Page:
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Find the Right Fit by Asking the Right Interview Questions - with Paul Falcone

Updated: Feb 8, 2021

The interview process has become almost predictable. An employer posts a job description with job requirements and qualifications, resulting in a batch of resume matches from candidates who possess those skills. Next, a short phone screen occurs with the selected matches. Typically, the candidate is asked to walk through their resume, followed by the interviewer giving a brief overview of the role and then wrapping up with the dreaded salary requirements question.

If the phone screen is deemed successful, the candidate will be sent to a few more formal interviews. This could involve questions such as, “Tell me about a time where you led a team, or dealt with failure,” or “Describe your management style,” or “What are three words that describe you?”

These are all fine questions. A prepared candidate can predict most of the potential questions, and will likely have spent time practicing answers to these questions using the STAR format. Even better if their responses incorporate examples relevant to the role and company of interest. This could certainly land them the job, maybe even at or above the salary requirements. Often this can take a few weeks, to a month or more. The new candidate starts. The team is happy to have someone who “passed the test.” But is this person really a fit on a level deeper than just qualifications and answering interview questions pleasantly and with competence?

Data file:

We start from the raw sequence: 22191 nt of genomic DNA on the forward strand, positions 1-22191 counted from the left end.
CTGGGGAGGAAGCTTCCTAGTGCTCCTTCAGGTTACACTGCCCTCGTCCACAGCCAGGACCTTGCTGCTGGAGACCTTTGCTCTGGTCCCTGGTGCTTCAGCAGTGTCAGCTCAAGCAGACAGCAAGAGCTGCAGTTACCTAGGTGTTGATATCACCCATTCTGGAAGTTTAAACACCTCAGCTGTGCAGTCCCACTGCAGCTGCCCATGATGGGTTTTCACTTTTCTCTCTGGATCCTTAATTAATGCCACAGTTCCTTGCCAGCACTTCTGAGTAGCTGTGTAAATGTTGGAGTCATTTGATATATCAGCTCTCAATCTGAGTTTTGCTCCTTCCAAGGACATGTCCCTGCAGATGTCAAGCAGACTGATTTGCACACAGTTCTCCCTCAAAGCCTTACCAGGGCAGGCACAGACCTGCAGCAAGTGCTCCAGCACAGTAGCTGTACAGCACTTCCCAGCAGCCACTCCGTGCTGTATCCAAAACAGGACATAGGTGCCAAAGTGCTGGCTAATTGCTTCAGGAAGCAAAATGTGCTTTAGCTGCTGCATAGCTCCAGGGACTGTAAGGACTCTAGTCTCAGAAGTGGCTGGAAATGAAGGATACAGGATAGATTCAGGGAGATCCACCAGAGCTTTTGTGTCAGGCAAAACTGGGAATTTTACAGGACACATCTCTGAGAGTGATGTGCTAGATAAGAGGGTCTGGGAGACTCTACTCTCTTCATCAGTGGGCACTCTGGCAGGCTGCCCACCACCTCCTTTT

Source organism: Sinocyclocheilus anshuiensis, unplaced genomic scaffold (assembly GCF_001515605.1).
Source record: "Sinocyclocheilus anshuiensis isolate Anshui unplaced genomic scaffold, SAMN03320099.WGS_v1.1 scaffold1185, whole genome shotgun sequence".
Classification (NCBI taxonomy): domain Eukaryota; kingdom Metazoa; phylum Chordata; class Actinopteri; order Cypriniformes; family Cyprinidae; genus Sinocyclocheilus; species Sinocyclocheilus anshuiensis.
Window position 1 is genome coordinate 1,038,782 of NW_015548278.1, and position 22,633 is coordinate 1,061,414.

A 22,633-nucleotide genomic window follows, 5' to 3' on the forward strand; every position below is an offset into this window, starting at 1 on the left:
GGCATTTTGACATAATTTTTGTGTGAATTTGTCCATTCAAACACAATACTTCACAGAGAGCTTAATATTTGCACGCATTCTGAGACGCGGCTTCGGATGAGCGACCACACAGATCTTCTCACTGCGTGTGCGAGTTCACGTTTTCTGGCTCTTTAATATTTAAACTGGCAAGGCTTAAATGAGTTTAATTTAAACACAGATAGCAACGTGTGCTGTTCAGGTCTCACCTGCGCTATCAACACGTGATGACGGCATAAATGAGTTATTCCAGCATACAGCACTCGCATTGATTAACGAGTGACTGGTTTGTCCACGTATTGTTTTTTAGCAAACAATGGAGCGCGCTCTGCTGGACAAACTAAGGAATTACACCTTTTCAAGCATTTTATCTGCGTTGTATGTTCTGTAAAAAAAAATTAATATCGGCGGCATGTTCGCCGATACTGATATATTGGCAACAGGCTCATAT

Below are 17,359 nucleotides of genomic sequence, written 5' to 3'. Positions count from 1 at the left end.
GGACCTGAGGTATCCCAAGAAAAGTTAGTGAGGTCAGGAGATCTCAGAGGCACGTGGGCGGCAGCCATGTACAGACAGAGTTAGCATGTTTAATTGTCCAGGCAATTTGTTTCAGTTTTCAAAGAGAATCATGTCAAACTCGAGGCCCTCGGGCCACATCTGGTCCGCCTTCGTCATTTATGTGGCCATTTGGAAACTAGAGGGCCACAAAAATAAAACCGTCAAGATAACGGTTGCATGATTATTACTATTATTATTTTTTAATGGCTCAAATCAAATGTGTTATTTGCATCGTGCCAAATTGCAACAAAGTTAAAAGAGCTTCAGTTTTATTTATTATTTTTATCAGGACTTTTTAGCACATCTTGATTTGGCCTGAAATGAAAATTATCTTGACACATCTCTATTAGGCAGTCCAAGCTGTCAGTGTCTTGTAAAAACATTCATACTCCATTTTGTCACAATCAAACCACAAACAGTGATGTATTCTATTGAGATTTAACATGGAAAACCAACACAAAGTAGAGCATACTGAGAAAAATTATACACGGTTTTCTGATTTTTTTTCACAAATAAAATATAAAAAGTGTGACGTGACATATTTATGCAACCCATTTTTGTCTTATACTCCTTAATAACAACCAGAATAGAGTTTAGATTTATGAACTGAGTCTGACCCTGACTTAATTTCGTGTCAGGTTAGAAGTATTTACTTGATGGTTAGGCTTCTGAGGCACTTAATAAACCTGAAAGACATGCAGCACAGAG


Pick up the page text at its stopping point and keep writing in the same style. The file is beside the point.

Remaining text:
The right fit between an employee and an employer is so difficult to gauge in a few decentralized interviews. The person seeking the job likely 1) needs a job quickly to pay the bills or is 2) looking for a better option because they’re not happy in their current role. The employer has a role to fill likely because 1) someone that was in that role is no longer there or 2) they created a new position out of need, got approved funding, and are eager to get the work done.

Both the job seeker and employer are juggling priorities of filling the role quickly vs making sure it’s the right fit. But, how can both parties really be sure this is the right fit for the long haul, and not just filling a need quickly?

Most candidates don’t want to rock the boat by asking overly probing questions about work-life balance or promotion timelines because they risk not looking passionate or committed to the role in discussion. So,they stick to the safe questions. Many employers are guided by HR principles and may even have pre-written screening questions of which they need to report back to HR. Questions about personal life and anything outside the job descriptions are usually seen as off-limits.

There is a risk for both the employer and candidate that the fit isn’t guaranteed to be right longer-term. It’s also frustrating, costly and unproductive for the employer. Employee turnover results in potential unemployment costs, fear and uncertainty among current employees, and added time and costs of hiring/onboarding someone else.